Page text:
We have been tapping our maple trees for the last 6 years. It can be a lot of work, but it’s worth it!
You can tap almost any maple tree – in your urban yard, in the middle of a forest, or in your pasture. It doesn’t matter. We started out tapping the 3 sugar maples down a steep ravine in our backyard.
Later, we started tapping a few maples in our neighbor’s front yard. Now we tap the silver maples on the sand plains of central Minnesota.
There are only a few things you need to know about maple tree selection.
- The tree must be at least 10″ in diameter at chest height. If I can’t give the tree a respectable hug, I don’t tap it.
- You can tap all Maple trees and their relatives except for the Norway maple (most commonly seen as the purple leaved Crimson King – it doesn’t run sap in the spring.) This includes silver maple, freeman maple (autumn blaze and others,) box elder, sugar maple, amur maple, and swamp maple. There is a slight difference in taste but the major difference is sugar concentration. Sugar maples have the highest sugar concentration, so you will spend last time evaporating. Box elder has the least.
- If you tap above or below old tapping holes, no sap will run. The xylem is scarred and closed off – forever.
- The sap season follows temperature and barometric pressure – not the calendar.
- Your tree needs to be in an area that gets below freezing at night (and all winter) in order to tap maple trees
Those are the major rules. Pretty easy stuff. You can use almost anything you have on hand to get started or you can buy maple tapping equipment. One year, we ran out of spiles and tubes, so we tapped a tree with a pen, a shoelace, and a bucket. It worked great!
The sap will run faster and earlier, if you can tap on the south side of the tree, and if the tree is in open air. Our forest trees always take a day or two longer and run slower than the trees in the pastures.
Here are some simple tips to improve your first tapping experience
- Buy 5/8″ taps with tubing. We found these to be the easiest and most efficient. Since it is cold during tapping season, we use 5 gallon buckets and allow the trees to fill the buckets during the day. Some days they only fill them 1/3 of the way, some days they have to be emptied twice.
- Do not let your syrup get over 45-50F. Collect it and store it in a refrigerator if you can’t boil right away. We use milk cartons, old bottles, anything to store the sap inside.
- Wash everything really well! The first time we washed our supplies, we used soap and bleach (our buckets were used.) But never after the first time. All maple syrup supplies get washed with just hot water so that no soap residue taints the finished syrup.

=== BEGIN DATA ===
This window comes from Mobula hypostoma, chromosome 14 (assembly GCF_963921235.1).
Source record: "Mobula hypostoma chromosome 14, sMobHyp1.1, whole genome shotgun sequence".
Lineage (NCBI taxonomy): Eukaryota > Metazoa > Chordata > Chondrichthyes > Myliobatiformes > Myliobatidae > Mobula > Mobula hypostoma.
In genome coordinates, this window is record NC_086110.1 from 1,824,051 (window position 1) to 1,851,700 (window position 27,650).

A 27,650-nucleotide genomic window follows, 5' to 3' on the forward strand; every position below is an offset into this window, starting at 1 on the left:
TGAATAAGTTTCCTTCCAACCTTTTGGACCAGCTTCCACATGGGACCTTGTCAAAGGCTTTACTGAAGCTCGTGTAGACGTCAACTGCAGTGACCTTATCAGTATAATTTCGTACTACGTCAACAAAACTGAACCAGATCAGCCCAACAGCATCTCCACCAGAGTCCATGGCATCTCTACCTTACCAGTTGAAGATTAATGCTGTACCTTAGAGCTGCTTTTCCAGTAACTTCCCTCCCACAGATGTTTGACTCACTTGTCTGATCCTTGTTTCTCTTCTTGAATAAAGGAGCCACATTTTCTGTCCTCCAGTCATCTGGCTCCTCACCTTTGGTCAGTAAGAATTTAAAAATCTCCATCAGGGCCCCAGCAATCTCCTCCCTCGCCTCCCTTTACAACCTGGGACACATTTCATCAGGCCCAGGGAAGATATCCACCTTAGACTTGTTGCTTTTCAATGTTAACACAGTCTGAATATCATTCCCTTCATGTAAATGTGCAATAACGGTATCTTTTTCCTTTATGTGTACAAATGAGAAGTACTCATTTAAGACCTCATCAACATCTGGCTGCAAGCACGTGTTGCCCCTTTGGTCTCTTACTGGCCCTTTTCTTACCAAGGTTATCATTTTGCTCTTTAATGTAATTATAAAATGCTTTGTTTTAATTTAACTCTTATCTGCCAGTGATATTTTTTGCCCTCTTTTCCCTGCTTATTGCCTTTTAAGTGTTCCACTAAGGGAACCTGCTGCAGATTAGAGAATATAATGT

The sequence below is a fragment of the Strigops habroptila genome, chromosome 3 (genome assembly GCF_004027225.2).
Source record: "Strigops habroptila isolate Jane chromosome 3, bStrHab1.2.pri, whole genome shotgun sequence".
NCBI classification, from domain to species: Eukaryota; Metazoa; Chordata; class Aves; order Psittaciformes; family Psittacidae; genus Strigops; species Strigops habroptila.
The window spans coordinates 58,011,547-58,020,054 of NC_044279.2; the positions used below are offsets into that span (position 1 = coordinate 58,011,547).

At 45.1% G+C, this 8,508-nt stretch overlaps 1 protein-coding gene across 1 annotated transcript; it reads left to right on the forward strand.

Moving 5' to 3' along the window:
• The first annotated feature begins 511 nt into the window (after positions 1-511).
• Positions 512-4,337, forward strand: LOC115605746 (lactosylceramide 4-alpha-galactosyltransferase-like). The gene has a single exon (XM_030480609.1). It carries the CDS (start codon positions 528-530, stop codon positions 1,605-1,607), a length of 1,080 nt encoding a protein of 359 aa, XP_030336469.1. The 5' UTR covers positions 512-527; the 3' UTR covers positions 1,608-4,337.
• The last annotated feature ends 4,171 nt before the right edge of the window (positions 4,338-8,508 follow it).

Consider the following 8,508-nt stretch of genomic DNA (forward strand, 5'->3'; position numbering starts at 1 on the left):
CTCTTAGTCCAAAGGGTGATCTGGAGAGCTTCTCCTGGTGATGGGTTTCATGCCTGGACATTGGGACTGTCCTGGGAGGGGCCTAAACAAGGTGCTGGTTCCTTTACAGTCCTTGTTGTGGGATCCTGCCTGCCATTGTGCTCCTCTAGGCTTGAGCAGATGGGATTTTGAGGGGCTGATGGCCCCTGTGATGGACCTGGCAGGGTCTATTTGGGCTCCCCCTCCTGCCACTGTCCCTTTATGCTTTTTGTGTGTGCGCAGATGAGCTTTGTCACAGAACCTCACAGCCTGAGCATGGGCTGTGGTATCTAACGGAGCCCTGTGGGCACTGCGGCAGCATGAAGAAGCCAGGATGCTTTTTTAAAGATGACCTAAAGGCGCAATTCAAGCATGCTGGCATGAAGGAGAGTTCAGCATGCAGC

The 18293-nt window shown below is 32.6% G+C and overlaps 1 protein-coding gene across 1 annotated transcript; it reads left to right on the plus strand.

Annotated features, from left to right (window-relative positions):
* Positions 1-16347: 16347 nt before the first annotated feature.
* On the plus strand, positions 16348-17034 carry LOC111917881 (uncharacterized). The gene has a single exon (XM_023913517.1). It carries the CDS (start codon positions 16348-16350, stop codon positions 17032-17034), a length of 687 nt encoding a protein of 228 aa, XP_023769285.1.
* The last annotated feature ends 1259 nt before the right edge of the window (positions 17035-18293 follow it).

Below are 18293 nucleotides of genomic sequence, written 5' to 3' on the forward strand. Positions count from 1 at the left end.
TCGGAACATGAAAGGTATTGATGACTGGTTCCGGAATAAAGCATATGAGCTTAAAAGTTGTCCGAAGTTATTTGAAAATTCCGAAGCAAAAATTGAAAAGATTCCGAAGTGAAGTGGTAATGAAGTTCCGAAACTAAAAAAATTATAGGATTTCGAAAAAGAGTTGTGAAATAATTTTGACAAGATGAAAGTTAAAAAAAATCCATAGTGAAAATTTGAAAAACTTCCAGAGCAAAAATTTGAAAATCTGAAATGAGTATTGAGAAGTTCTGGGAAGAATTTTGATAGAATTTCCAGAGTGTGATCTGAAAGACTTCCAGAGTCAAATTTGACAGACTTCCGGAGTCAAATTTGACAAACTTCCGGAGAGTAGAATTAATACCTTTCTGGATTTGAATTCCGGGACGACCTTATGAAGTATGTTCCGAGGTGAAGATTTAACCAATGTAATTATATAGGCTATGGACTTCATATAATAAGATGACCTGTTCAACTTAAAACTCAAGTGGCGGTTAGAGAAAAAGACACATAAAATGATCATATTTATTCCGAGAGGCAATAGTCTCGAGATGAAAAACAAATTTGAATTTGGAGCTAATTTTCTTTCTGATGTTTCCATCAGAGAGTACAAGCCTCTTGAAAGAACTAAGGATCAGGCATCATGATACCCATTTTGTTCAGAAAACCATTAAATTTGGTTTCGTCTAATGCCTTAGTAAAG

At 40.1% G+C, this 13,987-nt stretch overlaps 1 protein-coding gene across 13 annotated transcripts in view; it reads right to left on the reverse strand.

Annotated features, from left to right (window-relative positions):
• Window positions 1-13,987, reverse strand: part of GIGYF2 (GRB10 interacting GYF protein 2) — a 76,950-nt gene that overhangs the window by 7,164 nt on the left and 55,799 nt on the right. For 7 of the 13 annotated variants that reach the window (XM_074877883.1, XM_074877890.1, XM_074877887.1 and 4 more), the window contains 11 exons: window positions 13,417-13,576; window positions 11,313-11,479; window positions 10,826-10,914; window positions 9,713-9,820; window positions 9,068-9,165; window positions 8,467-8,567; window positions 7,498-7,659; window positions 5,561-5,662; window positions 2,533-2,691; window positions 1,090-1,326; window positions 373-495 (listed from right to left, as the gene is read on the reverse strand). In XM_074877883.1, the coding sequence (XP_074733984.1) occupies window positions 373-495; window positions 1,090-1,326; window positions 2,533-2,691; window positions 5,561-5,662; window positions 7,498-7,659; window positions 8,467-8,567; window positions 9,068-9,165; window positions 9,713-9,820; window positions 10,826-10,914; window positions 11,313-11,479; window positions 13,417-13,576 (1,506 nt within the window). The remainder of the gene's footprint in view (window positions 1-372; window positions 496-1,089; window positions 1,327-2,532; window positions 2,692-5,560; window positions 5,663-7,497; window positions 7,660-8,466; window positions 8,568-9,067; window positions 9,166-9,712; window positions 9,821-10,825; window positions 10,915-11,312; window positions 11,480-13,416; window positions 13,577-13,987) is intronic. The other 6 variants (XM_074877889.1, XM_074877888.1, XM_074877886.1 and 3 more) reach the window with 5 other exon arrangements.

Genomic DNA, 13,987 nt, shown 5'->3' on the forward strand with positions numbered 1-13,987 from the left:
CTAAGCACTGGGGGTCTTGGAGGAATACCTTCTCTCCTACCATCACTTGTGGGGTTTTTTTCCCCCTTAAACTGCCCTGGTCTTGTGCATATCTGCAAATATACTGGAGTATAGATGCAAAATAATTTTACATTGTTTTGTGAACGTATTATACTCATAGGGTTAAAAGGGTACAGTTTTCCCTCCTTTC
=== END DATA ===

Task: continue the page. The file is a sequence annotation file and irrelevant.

- Store some of the sap outside if you can. When we have snow on the ground, we bury a large lidded garbage can (bought new and used only for maple syrup) and store sap outdoors. When we store the sap outside, sometimes ice forms in the sap. Native Americans would toss the ice because it has a very low percentage of sugar inside. We do the same.
The rule is – if the nighttime temperature was above 16F, then you can toss all the ice when you go to grab the sap (we let the ice sit inside most of the time to keep the rest of the sap cool). If it was below 16F, then more of the concentrated sap would have also frozen (one solid brick of ice versus ice just floating in the sap.) You do lose a little sugar this way, but it is more efficient – just give the ice back to the trees or to your animals (or drink it – it’s good stuff.)
- Cook the sap outside. It creates too much humidity if you do it inside the house. You can cook over a propane heater – turkey fryers work great – or cook over open fire. The cost works out about the same, but a fire is a little messier and smokier.
- Use stainless steel or cast iron. Both metals can handle extended heat and are easy to clean. Coat the outside of the pans in dish soap to make clean up easier afterward.
- Use more than one pot if you can – for faster evaporation. Long steamer pans work even better. Just be sure you have at least a 6″ tall pan and that you leave room for the sap to boil. If the pot starts to boil over, a drop of oil (butter, coconut oil, etc) will keep it from foaming up and out of the pot.
- Use a good quality filter. You will need two types. One for getting out big chunks, like sticks, bugs, etc. And one for filtering the final product – this will remove ash and some of the niter (sugar sand – tree minerals.) Old cotton t-shirts do a pretty good job of removing ash and niter.
- Finish your syrup inside – the last hour or two of boiling – so you can control the temperature better. Use a candy thermometer to make sure you do not overboil. If you boil too long, you’ll make maple sugar. It can be turned back into syrup with water but it’s a waste of energy (unless sugar was your goal.) Maple syrup boils at 7 degrees over the boiling point of water: 212F + 7F = 219F
- Start out small. 3-5 trees. It can be tough to work out a storage system for all the sap, a boiling regimen, and to set aside large blocks of time to complete everything. Take your time – enjoy the process and the results.
We store our syrup in mason jars. We have zillions since we use them for honey, jams, tomatoes, herbs, and all sorts of things. They are quick to sterilize, easy to use, and convenient. If you have access to little bitty jars, I recommend you use those to give samples to friends and family. Everyone will want a taste but if you have only a few trees, it’s harder to share a whole lot. Good luck and have fun!
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